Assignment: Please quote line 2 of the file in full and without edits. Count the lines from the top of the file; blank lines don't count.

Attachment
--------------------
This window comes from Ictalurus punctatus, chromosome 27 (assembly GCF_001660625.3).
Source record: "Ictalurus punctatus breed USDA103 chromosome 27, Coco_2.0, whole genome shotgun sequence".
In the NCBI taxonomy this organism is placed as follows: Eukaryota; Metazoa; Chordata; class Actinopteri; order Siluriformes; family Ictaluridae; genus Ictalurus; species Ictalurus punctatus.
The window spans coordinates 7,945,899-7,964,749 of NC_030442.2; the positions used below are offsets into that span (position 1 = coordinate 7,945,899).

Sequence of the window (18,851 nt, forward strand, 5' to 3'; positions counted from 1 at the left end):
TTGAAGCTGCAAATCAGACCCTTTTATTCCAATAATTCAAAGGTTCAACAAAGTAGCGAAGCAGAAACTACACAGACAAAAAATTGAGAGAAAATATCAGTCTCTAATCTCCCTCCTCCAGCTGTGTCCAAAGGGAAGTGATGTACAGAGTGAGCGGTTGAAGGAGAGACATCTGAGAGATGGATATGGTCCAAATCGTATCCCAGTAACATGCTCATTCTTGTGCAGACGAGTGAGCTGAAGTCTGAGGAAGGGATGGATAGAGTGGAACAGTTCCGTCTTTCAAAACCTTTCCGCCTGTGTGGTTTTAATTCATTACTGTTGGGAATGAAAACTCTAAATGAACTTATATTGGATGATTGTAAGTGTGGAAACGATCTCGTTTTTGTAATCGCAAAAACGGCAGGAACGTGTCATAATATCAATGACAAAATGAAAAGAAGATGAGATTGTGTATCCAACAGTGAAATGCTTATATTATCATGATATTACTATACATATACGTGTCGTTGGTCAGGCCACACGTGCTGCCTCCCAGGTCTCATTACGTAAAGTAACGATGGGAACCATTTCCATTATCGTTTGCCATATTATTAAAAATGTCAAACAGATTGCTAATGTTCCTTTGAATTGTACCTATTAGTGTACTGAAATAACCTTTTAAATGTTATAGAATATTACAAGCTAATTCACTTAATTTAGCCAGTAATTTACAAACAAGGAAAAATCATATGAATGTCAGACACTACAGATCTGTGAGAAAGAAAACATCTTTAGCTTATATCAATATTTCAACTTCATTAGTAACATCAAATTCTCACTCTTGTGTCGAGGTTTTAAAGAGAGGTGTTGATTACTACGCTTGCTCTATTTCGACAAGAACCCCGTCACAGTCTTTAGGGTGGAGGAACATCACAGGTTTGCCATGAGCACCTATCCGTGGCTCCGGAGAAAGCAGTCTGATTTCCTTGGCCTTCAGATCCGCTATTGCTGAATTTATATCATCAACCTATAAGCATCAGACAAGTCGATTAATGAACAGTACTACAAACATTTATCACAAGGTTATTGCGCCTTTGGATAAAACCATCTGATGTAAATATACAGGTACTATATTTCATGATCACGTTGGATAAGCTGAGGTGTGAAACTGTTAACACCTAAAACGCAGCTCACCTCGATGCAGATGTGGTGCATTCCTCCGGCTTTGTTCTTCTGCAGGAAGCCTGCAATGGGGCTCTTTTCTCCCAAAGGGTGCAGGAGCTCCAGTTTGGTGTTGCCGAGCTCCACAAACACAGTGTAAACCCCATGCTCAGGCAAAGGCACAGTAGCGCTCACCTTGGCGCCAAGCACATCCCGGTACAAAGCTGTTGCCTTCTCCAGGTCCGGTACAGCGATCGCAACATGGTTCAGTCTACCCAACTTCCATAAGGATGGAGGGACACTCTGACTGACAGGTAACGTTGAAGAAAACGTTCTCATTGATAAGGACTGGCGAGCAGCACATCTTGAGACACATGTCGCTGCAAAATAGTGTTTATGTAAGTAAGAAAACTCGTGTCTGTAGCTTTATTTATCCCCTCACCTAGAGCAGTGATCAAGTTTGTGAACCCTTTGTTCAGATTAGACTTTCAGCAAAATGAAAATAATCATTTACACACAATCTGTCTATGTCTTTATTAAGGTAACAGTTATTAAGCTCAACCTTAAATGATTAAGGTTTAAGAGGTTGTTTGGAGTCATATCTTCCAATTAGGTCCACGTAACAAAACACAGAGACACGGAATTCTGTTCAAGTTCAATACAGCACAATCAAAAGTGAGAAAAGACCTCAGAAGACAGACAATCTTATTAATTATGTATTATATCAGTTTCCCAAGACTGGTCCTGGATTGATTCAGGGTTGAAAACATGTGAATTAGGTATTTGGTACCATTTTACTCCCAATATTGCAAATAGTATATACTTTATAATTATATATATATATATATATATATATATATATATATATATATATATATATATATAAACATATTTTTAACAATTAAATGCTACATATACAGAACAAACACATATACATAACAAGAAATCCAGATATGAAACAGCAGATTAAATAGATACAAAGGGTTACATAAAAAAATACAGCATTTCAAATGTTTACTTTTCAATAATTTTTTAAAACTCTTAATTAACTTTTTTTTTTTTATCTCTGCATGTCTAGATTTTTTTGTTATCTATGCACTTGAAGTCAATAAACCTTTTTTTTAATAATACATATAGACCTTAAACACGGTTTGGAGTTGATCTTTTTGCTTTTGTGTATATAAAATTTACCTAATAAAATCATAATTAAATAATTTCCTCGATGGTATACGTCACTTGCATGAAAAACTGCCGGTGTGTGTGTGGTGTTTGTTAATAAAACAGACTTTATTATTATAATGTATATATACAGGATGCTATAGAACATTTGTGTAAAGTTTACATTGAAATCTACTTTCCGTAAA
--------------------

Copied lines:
Source record: "Ictalurus punctatus breed USDA103 chromosome 27, Coco_2.0, whole genome shotgun sequence".